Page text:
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completely overcome. Her hand, therefore, rested unresistingly in his, she being perfectly unconscious that he had taken it. She instantly withdrew it as thought returned. The color, which had completely left her, now came back. The thought that she could never return his offered affection, mingled with some feelings of anger at his boldness, caused the warm blood to course more swiftly though her veins, spreading over her brow the marks of distress and anxiety. Leaving the seat, she exclaimed:
“I will return, Mr. Mordaunt."
“Pardon me, Miss Mortimer, if I have offended you. The deep"
“I can listen no more in this place, sir," interrupted Bell.
“May I then hope ?”
"Pardon me, Mr. Mordaunt; but I must command your silence upon this subject. It is my wish that we immediately return."
“Let me call a carriage ; I see an empty one,” said Mordaunt.
“Thank you, sir, I will ride.”
The sun for some time had been beneath the horizon. The gathering darkness, as she stepped into the carriage, seemed to Bell Mortimer as an evil omen.
She was not one to give way to such feelings upon slight cause ; but the darkness which now filled her soul, awoke an indescribable fear; and the remembrance that “coming events often cast their shadows before,” mingled with the loud roaring of the falls, caused her to tremble. “What should I fear?” she asked herself.
- This must be woman's weakness. I must tell him I cannot love him, and that will end it."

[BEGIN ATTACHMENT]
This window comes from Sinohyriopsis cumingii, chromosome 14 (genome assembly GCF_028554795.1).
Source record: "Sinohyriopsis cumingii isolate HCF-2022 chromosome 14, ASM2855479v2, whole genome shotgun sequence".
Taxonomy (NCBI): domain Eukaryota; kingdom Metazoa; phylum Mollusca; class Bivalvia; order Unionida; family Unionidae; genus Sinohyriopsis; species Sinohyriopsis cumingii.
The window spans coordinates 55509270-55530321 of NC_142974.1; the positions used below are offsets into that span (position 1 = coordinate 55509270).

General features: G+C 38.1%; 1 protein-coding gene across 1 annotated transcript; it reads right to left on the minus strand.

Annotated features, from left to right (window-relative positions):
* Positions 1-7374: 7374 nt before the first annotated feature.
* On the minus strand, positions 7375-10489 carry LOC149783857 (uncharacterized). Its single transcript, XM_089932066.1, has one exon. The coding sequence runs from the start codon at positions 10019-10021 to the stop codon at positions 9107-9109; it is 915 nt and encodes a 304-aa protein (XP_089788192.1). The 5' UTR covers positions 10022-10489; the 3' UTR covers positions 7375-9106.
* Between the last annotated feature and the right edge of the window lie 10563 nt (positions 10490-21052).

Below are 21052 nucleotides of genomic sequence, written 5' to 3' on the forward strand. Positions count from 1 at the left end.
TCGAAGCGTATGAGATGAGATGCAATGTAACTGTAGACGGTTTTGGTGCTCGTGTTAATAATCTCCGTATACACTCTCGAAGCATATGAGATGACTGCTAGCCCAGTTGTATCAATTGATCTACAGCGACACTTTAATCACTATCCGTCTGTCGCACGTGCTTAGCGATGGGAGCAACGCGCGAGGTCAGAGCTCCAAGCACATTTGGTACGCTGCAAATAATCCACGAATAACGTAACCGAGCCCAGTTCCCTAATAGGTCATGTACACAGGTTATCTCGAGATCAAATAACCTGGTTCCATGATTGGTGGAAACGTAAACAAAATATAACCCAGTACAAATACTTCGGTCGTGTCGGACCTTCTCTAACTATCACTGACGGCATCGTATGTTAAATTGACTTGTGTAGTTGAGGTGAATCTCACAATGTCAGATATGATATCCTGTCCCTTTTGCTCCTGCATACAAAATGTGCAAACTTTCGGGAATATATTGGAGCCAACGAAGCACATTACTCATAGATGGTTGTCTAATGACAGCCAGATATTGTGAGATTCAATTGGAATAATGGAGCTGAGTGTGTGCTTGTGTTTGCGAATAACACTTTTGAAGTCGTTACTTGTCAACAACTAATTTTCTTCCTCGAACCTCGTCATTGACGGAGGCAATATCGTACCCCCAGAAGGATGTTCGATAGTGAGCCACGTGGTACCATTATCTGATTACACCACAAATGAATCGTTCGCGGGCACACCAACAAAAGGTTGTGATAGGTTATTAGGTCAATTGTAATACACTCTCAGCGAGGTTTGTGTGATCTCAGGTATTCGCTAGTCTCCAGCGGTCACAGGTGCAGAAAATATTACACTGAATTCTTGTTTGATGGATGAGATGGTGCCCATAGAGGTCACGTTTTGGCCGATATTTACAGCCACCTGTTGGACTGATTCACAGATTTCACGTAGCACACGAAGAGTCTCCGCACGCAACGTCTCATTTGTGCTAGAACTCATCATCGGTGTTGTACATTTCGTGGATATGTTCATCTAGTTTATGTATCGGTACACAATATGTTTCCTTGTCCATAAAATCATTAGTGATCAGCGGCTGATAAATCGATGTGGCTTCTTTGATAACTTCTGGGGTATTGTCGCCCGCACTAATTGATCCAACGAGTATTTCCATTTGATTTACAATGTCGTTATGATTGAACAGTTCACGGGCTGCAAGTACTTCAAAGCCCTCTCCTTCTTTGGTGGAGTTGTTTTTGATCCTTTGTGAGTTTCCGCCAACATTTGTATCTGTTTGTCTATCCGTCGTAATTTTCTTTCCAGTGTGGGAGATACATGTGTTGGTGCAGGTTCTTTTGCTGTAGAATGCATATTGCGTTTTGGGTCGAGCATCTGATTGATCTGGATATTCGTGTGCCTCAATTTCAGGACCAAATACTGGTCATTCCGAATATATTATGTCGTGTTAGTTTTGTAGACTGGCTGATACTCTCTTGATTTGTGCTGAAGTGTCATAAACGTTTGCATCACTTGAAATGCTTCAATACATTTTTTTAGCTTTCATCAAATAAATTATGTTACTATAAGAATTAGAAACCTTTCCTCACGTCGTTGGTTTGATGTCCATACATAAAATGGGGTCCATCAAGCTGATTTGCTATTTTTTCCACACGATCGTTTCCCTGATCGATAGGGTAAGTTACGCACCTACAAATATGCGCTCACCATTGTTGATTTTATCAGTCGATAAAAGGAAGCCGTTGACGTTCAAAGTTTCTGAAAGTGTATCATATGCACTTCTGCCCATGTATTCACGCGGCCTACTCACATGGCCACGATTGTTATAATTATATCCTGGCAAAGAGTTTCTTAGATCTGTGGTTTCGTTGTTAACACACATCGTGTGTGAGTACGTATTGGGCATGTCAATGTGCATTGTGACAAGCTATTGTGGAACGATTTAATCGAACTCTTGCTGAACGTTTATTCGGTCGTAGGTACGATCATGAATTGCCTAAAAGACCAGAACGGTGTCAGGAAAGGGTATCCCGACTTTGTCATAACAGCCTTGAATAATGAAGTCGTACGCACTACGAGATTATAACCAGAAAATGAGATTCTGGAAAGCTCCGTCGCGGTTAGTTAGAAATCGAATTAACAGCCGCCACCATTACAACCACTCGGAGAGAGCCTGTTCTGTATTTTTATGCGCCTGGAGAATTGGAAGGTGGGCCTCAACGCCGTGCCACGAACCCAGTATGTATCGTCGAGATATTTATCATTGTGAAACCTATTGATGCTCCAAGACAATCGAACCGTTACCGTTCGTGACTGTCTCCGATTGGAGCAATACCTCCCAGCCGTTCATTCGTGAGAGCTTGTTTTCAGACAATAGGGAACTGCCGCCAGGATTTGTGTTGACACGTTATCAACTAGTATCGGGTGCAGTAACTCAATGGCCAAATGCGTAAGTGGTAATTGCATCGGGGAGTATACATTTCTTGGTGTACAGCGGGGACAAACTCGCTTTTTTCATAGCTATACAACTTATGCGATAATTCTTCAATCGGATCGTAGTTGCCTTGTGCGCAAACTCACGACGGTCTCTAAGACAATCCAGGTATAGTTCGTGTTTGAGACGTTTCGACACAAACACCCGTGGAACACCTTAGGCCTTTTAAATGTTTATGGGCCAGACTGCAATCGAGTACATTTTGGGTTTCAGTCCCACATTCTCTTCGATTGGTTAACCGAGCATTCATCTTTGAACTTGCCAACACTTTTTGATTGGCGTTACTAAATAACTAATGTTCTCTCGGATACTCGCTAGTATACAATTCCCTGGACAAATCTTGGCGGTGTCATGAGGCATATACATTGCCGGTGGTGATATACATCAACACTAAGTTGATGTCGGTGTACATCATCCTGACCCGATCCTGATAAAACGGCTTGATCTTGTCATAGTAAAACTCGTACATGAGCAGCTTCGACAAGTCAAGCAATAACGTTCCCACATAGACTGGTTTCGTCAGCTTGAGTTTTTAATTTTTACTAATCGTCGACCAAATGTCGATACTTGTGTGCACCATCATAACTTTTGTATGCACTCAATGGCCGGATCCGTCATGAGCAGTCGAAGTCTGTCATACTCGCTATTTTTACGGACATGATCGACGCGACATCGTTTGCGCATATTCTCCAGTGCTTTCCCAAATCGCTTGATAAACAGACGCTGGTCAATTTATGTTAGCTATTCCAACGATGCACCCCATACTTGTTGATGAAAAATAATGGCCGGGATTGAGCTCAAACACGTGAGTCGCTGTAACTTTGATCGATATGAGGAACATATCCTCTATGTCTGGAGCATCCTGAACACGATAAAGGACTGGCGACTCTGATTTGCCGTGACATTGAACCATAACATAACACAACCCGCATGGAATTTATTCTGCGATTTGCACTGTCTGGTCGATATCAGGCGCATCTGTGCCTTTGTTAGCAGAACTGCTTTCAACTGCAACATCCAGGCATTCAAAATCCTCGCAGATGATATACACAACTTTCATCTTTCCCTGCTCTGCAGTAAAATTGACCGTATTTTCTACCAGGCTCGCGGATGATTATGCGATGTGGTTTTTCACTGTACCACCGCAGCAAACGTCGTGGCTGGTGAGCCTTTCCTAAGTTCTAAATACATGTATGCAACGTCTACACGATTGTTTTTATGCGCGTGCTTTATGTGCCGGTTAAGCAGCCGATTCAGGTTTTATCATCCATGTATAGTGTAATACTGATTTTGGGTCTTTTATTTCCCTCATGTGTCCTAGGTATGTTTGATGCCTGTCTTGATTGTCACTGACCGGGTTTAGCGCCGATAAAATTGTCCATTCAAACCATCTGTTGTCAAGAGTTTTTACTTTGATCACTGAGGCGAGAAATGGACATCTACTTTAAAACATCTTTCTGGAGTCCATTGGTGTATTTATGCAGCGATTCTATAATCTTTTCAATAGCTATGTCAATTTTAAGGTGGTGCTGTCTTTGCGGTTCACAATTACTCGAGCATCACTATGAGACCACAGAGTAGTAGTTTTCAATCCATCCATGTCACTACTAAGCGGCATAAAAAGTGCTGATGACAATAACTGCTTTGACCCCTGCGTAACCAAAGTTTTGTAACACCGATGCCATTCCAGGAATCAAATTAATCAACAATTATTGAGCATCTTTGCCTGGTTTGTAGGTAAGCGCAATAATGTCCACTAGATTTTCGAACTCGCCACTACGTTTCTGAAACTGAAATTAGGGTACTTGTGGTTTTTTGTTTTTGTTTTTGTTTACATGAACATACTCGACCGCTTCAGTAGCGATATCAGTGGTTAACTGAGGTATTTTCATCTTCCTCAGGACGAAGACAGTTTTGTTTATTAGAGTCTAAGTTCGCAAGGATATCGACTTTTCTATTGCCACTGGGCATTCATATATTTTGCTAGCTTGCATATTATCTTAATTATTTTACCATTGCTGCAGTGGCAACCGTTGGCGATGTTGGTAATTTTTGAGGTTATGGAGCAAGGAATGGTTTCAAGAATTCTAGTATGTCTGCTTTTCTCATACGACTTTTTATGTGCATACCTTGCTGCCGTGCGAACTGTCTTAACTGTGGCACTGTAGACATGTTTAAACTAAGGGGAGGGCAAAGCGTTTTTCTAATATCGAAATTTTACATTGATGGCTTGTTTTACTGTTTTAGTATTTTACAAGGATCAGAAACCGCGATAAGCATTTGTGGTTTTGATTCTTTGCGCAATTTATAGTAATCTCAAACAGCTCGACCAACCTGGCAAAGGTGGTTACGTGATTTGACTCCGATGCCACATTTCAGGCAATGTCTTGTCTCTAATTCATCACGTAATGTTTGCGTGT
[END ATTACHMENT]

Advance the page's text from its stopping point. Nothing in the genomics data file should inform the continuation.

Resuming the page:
Several times, during the ride to the hotel, she essayed to speak her decision. A fear, of which she was herself ashamed, controlled her, and she postponed the subject for the morrow. Language almost refuses terms to describe the anguish of spirit which accompanied Bell that nigiit to her pillow. She feared Mordaunt. But, why? This question was ever present. About an hour before daybreak, she fell into a troubled sleep, only to awaken in a short time, from a horrid dream which pictured her as praying that she might die. Earth appeared no longer to hold any joy for her—death had become her only hope for release. On awakening, the poor girl burst into tears; and for the first time, her cousin Clara, who occupied the same bed, noticed her unhappiness.
“Dear, dear Bell, what has caused you to weep?" said Clara.
Gently twining her arms around Bell, Clara pressed her soft cheek against her cousin's, endeavoring to soothe and comfort her.
“Clara, I am very weak!” said Bell; but the burning tears fell thicker and faster.
“Do tell me what makes you weep, dear Bell? I cannot endure this suspense.”
Bell now arose. Hastily putting on a morning dress, she threw herself again into her cousin's arms, and told her all the events of the day previous.
Clara listened with a painfully intense interest to all she had to say.
What shall I do? I do not--I cannot love him; and yet why this fear? What is it, Clara, that frightens me so ?”
“I do not know, unless it is a warning to you of the future. Oh,” thought Clara, “my dear, dear, cousin, if I dared but to reveal ”